I was crushed. I was certain that this scene was the most evocative and emotional thing I had ever written. It haunted me because I had lost it. About two years later I brought it up to a buddy of mine and she gave me the weirdest look. “You mean the one between (character A) and (character B)?”

      “Yeah! Do you remember it?”

      “Yeah,  you sent it to me. I think I still have it.”

      She sent it to me that night and I re-read it and nearly gave up writing altogether because after two years of being enamored of the memory, I realized that the scene was….okay. It wasn’t terrible. There were some good lines, and the characters were good…but the scene was a solid B at best.

      What I am getting to is that you need to take time away from all your writing before you edit, but I think emotional scenes (which you sex scene ought to be) need this the most.

  6. Edit
    • This is a step that doesn’t need a lot of explanation, but is still important. Make sure that the scene matches the characters, their actions, their word choice. I’ve found that sex scenes are the hardest places (for me) to distance myself from what I like, from what my character likes. So make sure that you didn’t just write out your own dark fantasy, but rather stayed true to your characters.


Thank you for reading! I hope that at least some of this has been helpful. If you have any particular problems, thoughts, or ideas leave a comment and I’ll do my absilute best to respond! Happy writing!


Writing 101- Editing pt 1

For regular followers of my blog you know that I’ve been hung up on editing the first draft of my first attempt at a professional work. Okay, let’s be honest, it’s more like my third draft. But I thought I might give you a look at what that process looks like, step by step. So I will be taking a very old work (oh god, why?) and doing a quick five step editing process.

Note: I am NOT saying that this is how editing has to be done. I am merely giving you an inside perspective of my creative process. Take what you want, leave what you don’t.

I found this note scrawled on a couple of lines of my notebook paper. I remember writing it. I was sitting in my history class listening to life in the Edwardian Era. The note was:

-Half-Elven Edwardian marries and gives birth to a man with whom she has nothing in common. After giving birth to her first child she is free to seek out actual love, which she finds in the form of an orc.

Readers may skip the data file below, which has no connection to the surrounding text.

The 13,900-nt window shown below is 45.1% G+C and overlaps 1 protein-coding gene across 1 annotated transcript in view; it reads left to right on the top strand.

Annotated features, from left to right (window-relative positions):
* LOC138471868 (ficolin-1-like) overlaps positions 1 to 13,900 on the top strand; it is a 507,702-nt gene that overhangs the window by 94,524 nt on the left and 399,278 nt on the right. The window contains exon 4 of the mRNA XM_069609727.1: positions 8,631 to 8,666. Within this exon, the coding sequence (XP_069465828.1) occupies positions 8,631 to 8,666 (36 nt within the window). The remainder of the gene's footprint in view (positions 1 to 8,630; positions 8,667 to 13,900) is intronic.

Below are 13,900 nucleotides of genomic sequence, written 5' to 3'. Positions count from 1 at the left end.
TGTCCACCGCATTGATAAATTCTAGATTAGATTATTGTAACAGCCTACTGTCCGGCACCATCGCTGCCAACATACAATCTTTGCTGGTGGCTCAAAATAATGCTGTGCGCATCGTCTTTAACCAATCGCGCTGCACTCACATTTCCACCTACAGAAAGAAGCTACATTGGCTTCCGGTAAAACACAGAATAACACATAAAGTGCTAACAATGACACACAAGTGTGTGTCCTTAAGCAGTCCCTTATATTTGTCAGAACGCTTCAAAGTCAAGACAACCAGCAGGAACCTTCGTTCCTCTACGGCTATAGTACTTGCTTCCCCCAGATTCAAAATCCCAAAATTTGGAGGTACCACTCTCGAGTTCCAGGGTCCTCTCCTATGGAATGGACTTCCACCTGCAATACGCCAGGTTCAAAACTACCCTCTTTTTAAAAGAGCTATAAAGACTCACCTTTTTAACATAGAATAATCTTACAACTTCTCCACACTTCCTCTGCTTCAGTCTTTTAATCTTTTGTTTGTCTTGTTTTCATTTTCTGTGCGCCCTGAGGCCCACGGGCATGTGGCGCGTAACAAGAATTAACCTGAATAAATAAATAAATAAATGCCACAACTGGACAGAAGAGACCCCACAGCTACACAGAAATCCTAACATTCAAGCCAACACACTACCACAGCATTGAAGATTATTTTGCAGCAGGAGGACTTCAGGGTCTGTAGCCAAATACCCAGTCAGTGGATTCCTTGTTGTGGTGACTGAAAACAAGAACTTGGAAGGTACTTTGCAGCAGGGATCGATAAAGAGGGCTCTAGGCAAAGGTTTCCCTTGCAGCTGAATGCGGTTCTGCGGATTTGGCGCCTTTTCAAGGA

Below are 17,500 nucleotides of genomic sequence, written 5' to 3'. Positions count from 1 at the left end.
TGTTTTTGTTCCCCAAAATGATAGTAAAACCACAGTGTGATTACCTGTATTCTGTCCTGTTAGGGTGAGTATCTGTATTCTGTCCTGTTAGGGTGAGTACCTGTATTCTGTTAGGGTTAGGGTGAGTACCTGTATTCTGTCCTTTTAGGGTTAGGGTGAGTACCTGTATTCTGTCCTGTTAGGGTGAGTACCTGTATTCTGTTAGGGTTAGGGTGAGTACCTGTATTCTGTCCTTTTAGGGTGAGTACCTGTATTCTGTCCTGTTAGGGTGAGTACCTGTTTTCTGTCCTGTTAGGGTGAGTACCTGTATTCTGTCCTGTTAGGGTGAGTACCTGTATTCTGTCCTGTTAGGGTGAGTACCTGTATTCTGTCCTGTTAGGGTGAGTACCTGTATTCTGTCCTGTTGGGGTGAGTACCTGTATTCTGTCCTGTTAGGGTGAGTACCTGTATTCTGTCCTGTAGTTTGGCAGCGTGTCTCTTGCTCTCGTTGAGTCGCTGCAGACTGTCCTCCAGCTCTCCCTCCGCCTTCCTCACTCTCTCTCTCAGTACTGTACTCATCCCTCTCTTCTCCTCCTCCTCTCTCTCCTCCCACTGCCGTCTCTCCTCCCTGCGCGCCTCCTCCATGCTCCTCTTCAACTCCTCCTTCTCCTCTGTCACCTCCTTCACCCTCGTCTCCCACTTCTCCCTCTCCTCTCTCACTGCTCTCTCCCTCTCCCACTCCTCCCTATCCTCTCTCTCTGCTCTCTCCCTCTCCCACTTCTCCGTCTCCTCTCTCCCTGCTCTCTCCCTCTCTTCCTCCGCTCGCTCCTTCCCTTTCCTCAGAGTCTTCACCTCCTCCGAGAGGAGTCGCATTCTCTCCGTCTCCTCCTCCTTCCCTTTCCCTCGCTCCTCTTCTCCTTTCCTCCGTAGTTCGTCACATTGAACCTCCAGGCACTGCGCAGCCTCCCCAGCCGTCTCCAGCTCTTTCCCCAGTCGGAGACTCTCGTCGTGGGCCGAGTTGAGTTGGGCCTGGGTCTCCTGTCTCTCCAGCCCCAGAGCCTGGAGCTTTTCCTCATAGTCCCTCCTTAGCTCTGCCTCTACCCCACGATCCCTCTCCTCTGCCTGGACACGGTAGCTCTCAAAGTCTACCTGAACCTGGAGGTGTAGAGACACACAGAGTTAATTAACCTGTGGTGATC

I had to go back and look at my notes in which I found out that in aristocratic Edwardian society men and women were allowed lovers so long as they were very discreet (especially women) so long as she did not flaunt the relationship the husband wasn’t really up for caring.

I remember finding it fascinating and different from the Jane Austen concept of relationships. So, to get in the mood, I put on Mansfield Park and jot down some scenes.

My paper now looks like this:

  • Chapter 1: Giving Birth and introducing the society (Should I use London/Great Britain or make a fantasy land that is very London/Britain inspired?)
  • Chapter 2: Ariadnea’s first party after giving birth, a year after the birth of her son. The conversation with several friends about their lovers.
  • Chapter 3: Leftenant Yurgot Vo’Morn, of Her Majesties Navy, arrives at a luncheon, late, smelling of dog, and rustic. Her physical and visceral response to his utter masculinity (Orcs are celtic based, old traditionalists)
  • Chapter 4: Getting caught in the rain, first kiss.

So that’s a fascinating little beginning. Right? This is what I call my Outline Draft. It’s not a traditional outline, not really. But it is how I plan things. Now, if this were a full fledged novel (and hey, one day it might be) I would continue doing this for about 20-30 chapters. I would have the entire story done out in these little blurbs.

I’m not sure, at this moment, what the main problem would be: pregnancy, the relationship becoming common knowledge, possible death of the leftenant, the culture of my orc character getting in the way, the leftenant getting married, I haven’t got a dang clue. But that would be all of these little snippets.

Next I take the scene that is most vivid in my mind and write it. For me, right this moment, it’s that kiss.

He was tall, so tall. Her fingers trembled as she clutched the wet fabric of his uniform. He pulled her closer. His head dipped. The rain fell around them as his mouth dipped down to hers.

Okay, it’s not horrific. But it’s certainly not what I want it to be either. This is what I refer to as my rough draft.  There’s almost no emotion, it’s just a series of what happens. The only sense that I evoke is the wet fabric. I used the word ‘dip’ twice in as many sentences. Ick. While I wouldn’t be disappointed if I read that in a book, I certain wouldn’t be invested either. So what can I do?

“There’s no use for it,” His green hands splayed on his hips, looking out over the field. “We’ll be stuck here till the rain lets up.”

She paused, her kerchief pressed delicately to her neck, “Pardon?”

“We can’t go out in that. Not with the moorecats out, we’ll be hunted.”

She shook her head, droplets flinging from her golden curls. “My husband will be worried if I do not make up home in time for dinner sir. You are armed, and of the royal forces, are you not?”

He smirked, a quirk of fang showing over the mossy green of his lip. “I’m an orc, Missus, not a god. Even I can’t fight off a pack of moorecats in the middle of a mistfall.”

“Oh, I see.”

She didn’t. She didn’t see at all. She was ridiculously aware of the intimate confines of the hunter’s cabin. The single room was barely large enough to fit a fireplace and a bed. The sound of the rain on the roof muffled the sound of her heart pounding.

“Are you worried, Lady?” he asked. He was watching her now, with those ruby colored eyes. She wished he wouldn’t. And, for all that, she loved that he did. It was all too easy to imagine falling with him unto that bed. To feel him peal away the layers of her clothing with those big green hands. She wondered what it would feel like to undo the thick twisting braids.

Okay, so that’s what my second draft looks like. My next step? Showing it to people and getting opinions. That will be covered in part 2.

Writing 101- Research, Just Do It

When I first got into writing I had this brilliant thought that I was so intelligent and so well-versed that I didn’t need to research. This was MY writing after all, what did I need to research?